This presentation from Associate Professor Chad Hoggan explores three distinct ways that transformation can be approached: as an immediate outcome, as a process likely to lead to long-term changes and as a certain type of learning challenges with transformative potential. The presentation was delivered on May 18, 2022, at the Klagenfurt Research Retreat. 

Investigating teachers’ learning to support multilingual students through an intersectional lens

This poster presentation from Assistant Professor Samantha Marshall describes an intersectional approach to research, highlighting its affordances for research on teachers learning to support multilingual students. The intersectional lens opens urgent new research questions, invites different types of data, and offers informative analytic approaches to improve both research and practice. This presentation was delivered on June 4, 2022, during the International Conference of the Learning Sciences.

Lean on me: Creating student networking opportunities through site visits

This presentation, which was co-delivered by New Literacies Collaborative Director Marie Himes, shares how Person Early College for Innovation and Leadership and Wake Early College of Health and Sciences provided students with a face-to-face networking opportunity through site visits in 2022. The presentation was delivered on June 7, 2022, at the RTI International 2022 Early College Summit.

Using problem (re)framing and teachers’ pedagogical responsibility to facilitate teacher learning opportunities

This presentation from Assistant Professor Samantha Marshall finds that teachers’ learning opportunities were facilitated by coaching strategies that include a co-inquiry approach, deliberate and persistent problem reframing, grounding interpretations in student sensemaking and building on the teachers’ pedagogical responsibility. The presentation was delivered on June 7, 2022, at the International Society of the Learning Sciences. 

Veterans with Type 2 Diabetes: An Explanatory Sequential Mixed-Methods Approach to Understanding Diabetes Distress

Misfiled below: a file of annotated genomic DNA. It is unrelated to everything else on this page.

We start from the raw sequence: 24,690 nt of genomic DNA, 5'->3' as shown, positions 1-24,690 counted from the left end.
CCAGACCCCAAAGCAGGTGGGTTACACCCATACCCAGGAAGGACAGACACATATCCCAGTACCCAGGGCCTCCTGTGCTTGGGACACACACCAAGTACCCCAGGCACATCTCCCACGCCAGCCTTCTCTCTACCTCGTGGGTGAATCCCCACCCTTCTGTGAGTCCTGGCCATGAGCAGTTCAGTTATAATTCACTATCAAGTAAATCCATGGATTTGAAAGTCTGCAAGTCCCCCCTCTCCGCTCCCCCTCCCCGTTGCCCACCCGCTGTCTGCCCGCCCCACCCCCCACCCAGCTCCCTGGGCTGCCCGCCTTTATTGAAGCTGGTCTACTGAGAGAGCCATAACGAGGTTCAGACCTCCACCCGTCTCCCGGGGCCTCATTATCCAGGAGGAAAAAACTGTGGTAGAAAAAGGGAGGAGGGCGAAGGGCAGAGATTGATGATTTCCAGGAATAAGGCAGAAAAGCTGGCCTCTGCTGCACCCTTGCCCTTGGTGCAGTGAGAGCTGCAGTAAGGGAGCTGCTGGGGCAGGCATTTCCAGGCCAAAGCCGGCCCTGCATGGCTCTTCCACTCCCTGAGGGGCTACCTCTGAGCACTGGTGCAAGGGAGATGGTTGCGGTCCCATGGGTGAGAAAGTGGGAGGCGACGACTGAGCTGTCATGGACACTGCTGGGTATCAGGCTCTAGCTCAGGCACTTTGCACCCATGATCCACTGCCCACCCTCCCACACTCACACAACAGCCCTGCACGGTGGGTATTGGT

This presentation, co-delivered by Associate Professor Sue Barcinas, presented data from the TARDIS study and interview data on the Diabetes Distress Severity and Aligned Adult Learning Intervention Implication. The presentation was delivered on June 7, 2022, during the Diabetes Association Scientific Sessions.

Embodied cognition in virtual reality to support learning of scale

This presentation, co-delivered by Associate Professor Cesar Delgado, reports on the development process of a virtual environment to support embodied cognition about the scale of scientific entities from subatomic particles to galaxies. The presentation was delivered on June 8, 2022, at the International Conference of the Learning Sciences. 

Using YA literature text sets to build lifelines and promote advocacy and agency for/with youth

This presentation from Associate Professor Michelle Falter explored how teachers can use young adult text sets to build lifelines that celebrate a diversity of voices and perspectives and take readers beyond their comfortable experiences by providing potential counternarratives. The presentation was delivered on June 10, 2022, during the 2022 Summit on the Research and Teaching of YA Literature.

Class and Race in The College Classroom: Faculty Interactions and Student Learning among Racially Diverse Poor and Working-class Collegians

This presentation from Belk Center Senior Research Associate Kaitlin Newhouse explores the extent to which student-faculty interaction mediates the relationship between demographic and academic background characteristics and self-reported cognitive skills among students at large research institutions who identify as poor and working class. The presentation was delivered on June 15, 2022, during the Student Experience in the Research University (SERU) 2022 Symposium.

Future Proof Tech Use, Learning Design and Technology Forum

This presentation from Friday Institute Friday Institute Research Associate Rebekah Davis explores the idea of true innovation regarding instructional technology and ways to adapt and manage technology use for any current or future device or program. The presentation was delivered on June 16, 2022, during the Learning Design and Technology Forum.

BIM: A bridge to promote industry-academic partnership in construction engineering

This presentation, co-delivered by Associate Professor Cesar Delgado, reports on student perceptions of an innovative graduate construction engineering course using BIM and industry-academic collaboration with extensive construction site internships. The presentation was delivered on June 27, 2022, at the American Society of Engineering Education.

Use of Communities of Practice to analyze and improve graduate engineering education

This presentation, co-delivered by Associate Professor Cesar Delgado, reports on a pilot testing of instruments for a National Science Foundation-funded research project that aims to bridge the gap between professional engineering work and engineering graduate education. The presentation was delivered on June 27, 2022, at the American Society of Engineering Education.